UK military action in Syria met with enthusiasm by liberal hawks, but ‘dissenters’ remain skeptical
Since UK Prime Minister Theresa May refused to rule out military action in Syria as a response to the alleged chemical weapons attack in Douma, a formerly rebel-held suburb of Damascus, there has been a fervent hawkish clamor from the usual suspects across the media establishment.
Guardian journalist Simon Tisdall has written an op-ed piece titled, 'After Douma, the west’s response to Syria’s regime must be military,' in which he calls for military action to proceed before an OPCW investigation into the incident.
According to Tisdall, the culprits behind the supposed chemical attack are obvious: the Syrian government and its ally, Russia. “Calls to wait for yet another UN investigation amount to irresponsible obfuscation. Only the Syrian regime and its Russian backers have the assets and the motivation to launch such merciless attacks on civilian targets.”
In a reaction that wouldn't be out of place in the run-up to the 2003 Iraq War, Tisdall concludes: "Allied military intervention, better late than never, is necessary to avoid future atrocities, [and] spare innocent lives."
In turn, right-wing UK broadsheet the Telegraph pleads for the UK not to be left on the periphery if the US and France decide to take military action in Syria. Its editorial concludes: "If America and France are to act, Mrs May needs to ensure that the UK is not left on the sidelines unwilling to join in the punitive action she has rightly identified as necessary."
Political commentators on Twitter such as Mark Curtis are not so convinced military intervention is the solution to the Syrian conflict: “Maybe Iran should strike Tel Aviv to halt atrocities in Gaza? Moscow to strike Riyadh to stop Saudi atrocities in Yemen? How about Jordan striking Ankara to stop atrocities in Afrin?”
Maybe Iran should strike Tel Aviv to halt atrocities in Gaza? Moscow to strike Riyadh to stop Saudi atrocities in Yemen? How about Jordan striking Ankara to stop atrocities in Afrin?— Mark Curtis (@markcurtis30) April 10, 2018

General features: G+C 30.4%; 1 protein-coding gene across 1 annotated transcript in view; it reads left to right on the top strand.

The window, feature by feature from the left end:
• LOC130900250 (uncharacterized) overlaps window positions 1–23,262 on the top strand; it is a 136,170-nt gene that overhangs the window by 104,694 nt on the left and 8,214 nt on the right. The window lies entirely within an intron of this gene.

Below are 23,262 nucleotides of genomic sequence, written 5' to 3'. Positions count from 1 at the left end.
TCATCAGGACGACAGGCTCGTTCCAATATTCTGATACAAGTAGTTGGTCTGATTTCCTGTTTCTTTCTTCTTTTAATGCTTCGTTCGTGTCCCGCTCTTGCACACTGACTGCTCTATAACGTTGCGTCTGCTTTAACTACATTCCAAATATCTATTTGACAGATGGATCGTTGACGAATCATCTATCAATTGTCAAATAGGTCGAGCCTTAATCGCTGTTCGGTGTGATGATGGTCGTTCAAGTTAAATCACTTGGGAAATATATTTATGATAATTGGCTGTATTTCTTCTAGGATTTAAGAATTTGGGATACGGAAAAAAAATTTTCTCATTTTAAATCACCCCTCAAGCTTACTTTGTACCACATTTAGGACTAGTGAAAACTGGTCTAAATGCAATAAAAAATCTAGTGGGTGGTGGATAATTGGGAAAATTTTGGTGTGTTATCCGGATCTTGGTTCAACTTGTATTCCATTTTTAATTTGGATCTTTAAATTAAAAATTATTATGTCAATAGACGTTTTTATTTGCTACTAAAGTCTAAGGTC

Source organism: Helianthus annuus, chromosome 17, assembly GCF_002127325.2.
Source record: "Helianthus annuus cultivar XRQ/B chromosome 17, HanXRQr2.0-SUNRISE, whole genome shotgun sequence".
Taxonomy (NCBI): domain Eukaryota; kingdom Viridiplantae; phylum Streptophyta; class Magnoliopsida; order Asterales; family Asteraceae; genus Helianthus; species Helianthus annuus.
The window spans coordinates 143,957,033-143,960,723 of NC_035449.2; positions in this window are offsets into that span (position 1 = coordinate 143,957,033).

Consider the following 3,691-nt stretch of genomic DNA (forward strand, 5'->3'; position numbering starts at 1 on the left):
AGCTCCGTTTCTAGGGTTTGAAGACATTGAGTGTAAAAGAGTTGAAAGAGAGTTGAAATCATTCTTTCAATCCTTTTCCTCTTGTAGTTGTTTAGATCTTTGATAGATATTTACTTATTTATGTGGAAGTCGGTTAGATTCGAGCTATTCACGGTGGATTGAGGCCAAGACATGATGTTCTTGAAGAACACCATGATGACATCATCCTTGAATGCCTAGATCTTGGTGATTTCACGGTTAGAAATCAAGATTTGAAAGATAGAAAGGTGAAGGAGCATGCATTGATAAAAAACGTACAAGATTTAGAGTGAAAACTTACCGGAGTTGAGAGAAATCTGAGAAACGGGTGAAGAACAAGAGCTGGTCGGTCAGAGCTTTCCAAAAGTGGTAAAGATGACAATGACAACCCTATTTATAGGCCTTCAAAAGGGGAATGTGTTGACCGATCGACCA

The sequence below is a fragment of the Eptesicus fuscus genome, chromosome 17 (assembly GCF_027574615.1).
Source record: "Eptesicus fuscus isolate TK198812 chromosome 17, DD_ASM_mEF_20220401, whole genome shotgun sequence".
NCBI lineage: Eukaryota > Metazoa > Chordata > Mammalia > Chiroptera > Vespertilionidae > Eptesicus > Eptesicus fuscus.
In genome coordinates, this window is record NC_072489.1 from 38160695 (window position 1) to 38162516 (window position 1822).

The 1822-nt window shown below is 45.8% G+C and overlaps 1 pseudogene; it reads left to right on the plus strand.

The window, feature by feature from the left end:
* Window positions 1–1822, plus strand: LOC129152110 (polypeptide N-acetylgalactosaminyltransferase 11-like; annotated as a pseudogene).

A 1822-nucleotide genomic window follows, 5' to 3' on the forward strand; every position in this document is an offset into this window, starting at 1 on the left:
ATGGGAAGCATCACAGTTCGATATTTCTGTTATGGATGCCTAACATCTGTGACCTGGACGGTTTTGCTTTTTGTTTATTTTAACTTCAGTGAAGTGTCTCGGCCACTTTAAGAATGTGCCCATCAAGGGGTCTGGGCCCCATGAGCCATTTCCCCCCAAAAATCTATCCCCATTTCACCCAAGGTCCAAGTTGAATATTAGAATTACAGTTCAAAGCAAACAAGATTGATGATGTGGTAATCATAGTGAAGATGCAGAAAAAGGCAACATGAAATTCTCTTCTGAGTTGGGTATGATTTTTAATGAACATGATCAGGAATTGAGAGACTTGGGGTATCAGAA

The Mail Online’s Peter Hitchens – in a blog article titled ‘The Guns of April : Are we in a pre-War era, right now?’ – suggests that those such as himself who oppose military action are seen as betraying their country in favor of foreign, enemy powers. Hitchens writes: "This is an invariable symptom of a country whose elite is bent on war."
Are we - once again - rushing to judgement over Syria's alleged use of chemical weapons? Please see my analysis of the last such claims: https://t.co/zAqgrG3B0d— Peter Hitchens (@ClarkeMicah) April 9, 2018
Simon Jenkins, a colleague of Tisdall’s at the Guardian, shares the view that Assad is responsible for chemical weapons violations in his own country. However, he insists bombing Syria is not the solution, saying: "For the moment, western military intervention is utterly pointless. We must kick the habit of trying to rule the world." This, perhaps, is a nod to Britain’s colonial past that some in government want to resurrect to help reassert itself on the global stage.
In Jenkins’ concluding remarks, he highlights the hypocrisy of nations such as the US when it comes to the laws of war: “The laws of war are enveloped in hypocrisy, largely because they are written by the winners. The US has still not signed the convention against delayed-action cluster bombs, one of the most immoral weapons ever devised.”
The drumbeat of war is increasingly being sounded among the political and media hawks. The question is, will this translate into something more tangible? The ‘dissenters’ will be hoping it does not.
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